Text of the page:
Again, if you’re in this position right now – don’t give up and have faith in yourself. It’s a hard time and it’s not the most helpful to hear encouraging words while you’re in the rut of it, but it truly will work out if you put in the hard work and dedication towards job searching.
What did you interview process look like for your current role at Ora?
My interview process was quite standard: one 30-minute phone interview with HR, one 30-minute phone interview with the hiring manager, one 30-minute zoom video interview (to make up for an in-person interview) with the hiring manager, a 30-minute zoom video interview with the regulatory team and lastly, a 30-minute phone interview with the head of the department.
Can you share more about what your day-to-day looks like as a medical writer?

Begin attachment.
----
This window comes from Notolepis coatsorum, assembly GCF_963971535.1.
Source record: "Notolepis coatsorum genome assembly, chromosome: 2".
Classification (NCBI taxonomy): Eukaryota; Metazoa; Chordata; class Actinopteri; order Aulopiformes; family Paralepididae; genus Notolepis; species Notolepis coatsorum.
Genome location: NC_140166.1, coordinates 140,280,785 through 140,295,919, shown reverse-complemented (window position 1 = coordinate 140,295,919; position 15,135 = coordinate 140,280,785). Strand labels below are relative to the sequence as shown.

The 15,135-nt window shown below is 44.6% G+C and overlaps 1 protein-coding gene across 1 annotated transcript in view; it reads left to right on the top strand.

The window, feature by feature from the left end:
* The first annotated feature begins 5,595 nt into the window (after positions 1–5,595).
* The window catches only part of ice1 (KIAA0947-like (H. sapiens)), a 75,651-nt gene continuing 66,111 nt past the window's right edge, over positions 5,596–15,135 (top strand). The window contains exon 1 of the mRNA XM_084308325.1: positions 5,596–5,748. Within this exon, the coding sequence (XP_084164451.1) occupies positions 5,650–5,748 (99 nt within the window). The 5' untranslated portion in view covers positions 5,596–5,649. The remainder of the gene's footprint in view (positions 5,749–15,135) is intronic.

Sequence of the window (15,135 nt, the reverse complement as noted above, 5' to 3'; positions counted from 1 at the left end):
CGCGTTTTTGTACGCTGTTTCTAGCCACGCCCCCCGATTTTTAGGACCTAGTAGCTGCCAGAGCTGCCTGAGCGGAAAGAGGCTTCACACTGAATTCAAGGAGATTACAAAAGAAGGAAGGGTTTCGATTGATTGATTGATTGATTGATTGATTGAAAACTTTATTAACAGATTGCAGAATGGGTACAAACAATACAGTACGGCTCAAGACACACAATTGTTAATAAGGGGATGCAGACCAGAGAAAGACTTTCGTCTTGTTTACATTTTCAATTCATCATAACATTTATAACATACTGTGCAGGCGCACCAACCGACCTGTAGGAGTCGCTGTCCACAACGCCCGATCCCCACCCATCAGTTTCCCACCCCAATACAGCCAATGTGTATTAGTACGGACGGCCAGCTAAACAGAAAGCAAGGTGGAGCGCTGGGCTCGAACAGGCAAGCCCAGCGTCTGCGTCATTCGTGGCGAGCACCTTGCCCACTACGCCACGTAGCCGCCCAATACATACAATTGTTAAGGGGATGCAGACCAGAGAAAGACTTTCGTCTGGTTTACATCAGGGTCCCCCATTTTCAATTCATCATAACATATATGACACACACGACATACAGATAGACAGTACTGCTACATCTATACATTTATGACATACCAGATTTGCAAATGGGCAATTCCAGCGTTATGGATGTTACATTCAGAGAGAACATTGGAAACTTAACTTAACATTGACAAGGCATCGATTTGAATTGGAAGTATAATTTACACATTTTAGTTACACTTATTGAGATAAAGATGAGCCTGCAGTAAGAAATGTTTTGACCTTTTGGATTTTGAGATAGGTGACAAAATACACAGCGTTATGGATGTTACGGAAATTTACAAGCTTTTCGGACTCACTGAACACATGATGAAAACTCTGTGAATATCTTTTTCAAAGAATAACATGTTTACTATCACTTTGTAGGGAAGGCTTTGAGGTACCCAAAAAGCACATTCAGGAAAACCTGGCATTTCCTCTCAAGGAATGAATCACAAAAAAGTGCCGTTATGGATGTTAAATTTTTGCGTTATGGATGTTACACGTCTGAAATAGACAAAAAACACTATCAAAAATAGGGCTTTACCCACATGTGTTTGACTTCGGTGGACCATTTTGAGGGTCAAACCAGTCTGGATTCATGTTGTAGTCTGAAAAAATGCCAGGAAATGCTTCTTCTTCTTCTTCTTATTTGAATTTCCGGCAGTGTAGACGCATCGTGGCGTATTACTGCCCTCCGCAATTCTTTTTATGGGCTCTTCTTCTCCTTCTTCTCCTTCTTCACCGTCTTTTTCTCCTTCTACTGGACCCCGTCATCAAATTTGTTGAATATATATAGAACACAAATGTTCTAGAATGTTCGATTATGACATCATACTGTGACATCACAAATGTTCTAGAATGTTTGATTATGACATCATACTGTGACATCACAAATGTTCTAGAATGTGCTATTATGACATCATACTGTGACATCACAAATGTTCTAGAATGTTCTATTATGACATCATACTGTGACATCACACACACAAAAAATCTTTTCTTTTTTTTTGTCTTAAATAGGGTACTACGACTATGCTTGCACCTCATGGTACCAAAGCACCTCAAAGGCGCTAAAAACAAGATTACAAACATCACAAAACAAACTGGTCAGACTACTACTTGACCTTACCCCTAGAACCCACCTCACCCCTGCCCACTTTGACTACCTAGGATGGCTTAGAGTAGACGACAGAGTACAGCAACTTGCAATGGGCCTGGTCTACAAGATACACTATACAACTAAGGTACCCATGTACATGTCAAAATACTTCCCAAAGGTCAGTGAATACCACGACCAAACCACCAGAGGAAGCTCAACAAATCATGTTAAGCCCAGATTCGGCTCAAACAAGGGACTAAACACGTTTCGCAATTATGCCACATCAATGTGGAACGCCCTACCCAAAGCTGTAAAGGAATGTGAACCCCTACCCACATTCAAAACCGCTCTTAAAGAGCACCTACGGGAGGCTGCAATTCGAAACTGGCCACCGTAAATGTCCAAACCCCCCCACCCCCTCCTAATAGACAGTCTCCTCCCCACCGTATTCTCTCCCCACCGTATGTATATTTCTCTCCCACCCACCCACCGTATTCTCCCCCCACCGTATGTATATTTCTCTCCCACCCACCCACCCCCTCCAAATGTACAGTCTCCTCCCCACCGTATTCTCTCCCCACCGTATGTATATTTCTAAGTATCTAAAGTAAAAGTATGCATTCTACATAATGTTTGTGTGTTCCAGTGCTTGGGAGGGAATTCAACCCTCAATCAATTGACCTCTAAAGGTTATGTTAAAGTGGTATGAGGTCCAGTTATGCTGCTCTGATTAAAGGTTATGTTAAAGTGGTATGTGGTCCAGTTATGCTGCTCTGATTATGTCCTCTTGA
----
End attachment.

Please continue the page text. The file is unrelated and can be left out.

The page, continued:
My role at Ora is as a regulatory writer, where my role consists of about 60% regulatory work and 40% medical writing insight but it all overlaps. My general day is currently work-from-home, working from about 9am to 5pm. Ora is a CRO (contract research organization) and we work with many pharmaceutical clients to assist with clinical trials, INDs, meeting request letter and much more. Each writer leads multiple different projects with different sponsor companies and we are additionally responsible for writing the materials required for each FDA submission.
What’s the biggest challenge in your job or adjustment you had to make?
The biggest challenge thus far is learning the processes of how a writer works within the department, the company and with sponsor companies.
Additionally, it’s definitely been a challenge starting a job during the pandemic while being 100% remote. It’s more difficult to cultivate working relationships, have meaningful conversation and just learn overall.
Are you able to share what therapeutic areas you’ve worked in and written about?
Ora leads work in ophthalmology and therefore all of our projects revolve around the eye!